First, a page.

Lolita is a darkly humorous tragedy about a young girl and a man's obsession with her.
Simply put: The reader thinks of Humbert as a good, but tragic figure, because Humbert says he is. The reader readily buys into Humbert's idea of himself even though all evidence proves the opposite. However, one cannot continuously cause harm to someone with little to no regard for the person being injured, but call oneself a good person [on the inside]. But again, the irony is that the reader accepts his assertions, because he tells us to. He likes girls between the ages of 9-14. He's behaved badly well before meeting Dolores and her mother, but poof! It's forgotten before the paragraph ends. He continuously pokes fun at US citizens and thinks himself above them, but no one notices. He has a particular disdain for US pop-culture, but uses it to seduce the reader and Dolores.
We're made to believe that Humbert's story is one of love, but based on what? We know from the opening lines how Humbert found himself, so the story described is clearly being used to gain sympathy. The reason we know this is because throughout his re-telling, there are certain moments where he can be nothing but brutally honest about his behavior towards his Lolita. It should quickly become clear to any reader that this isn't a story of love. Humbert loves the idea of Dolores; she's Lolita only to him and him alone. He believes that the girl(s) he fantasizes about want him and are seducing him. So, they are asking for it--reminds me of something, I just can't think of what.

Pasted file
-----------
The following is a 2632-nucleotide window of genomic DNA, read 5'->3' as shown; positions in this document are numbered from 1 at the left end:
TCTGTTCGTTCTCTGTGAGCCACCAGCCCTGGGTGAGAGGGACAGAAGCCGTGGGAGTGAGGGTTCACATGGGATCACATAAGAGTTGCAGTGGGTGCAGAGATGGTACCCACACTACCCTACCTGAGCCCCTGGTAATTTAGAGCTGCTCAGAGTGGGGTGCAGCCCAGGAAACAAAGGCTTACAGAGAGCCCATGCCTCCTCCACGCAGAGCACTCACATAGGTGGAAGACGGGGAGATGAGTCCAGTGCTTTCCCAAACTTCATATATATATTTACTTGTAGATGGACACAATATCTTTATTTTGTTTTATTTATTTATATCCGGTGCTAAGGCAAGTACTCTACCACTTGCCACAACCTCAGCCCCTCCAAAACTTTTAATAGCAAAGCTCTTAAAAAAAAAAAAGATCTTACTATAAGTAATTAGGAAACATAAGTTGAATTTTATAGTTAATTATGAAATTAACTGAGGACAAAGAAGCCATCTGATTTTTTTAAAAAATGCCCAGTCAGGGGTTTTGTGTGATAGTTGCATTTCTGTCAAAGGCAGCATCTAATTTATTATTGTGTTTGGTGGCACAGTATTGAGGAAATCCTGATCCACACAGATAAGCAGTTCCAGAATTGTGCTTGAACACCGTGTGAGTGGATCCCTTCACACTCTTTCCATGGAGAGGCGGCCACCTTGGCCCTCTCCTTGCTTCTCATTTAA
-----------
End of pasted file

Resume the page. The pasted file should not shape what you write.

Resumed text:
We, the reader, are asked to excuse Humbert and compliment him on his level of restraint, and most readers do just that! Humbert is able to show how a lot of people will ignore and/or make excuses for someone's bad behavior if they view the person as attractive in some way. As the reader accepts more and more of Humbert's tale, due to his enthralling voice, Dolores fades into the background. Instead of seeing Dolores as a 12-year-old girl who is exploring and mimicking sexuality and adult ideas, we allow ourselves to see her only as Lolita: a fully functioning sexual being who knows all there is to know about tempting and pleasing men.
This is why I love the book so much. Nabokov was able to go inside the mind of persons like Humbert and show how they twist reality to make them look more sympathetic.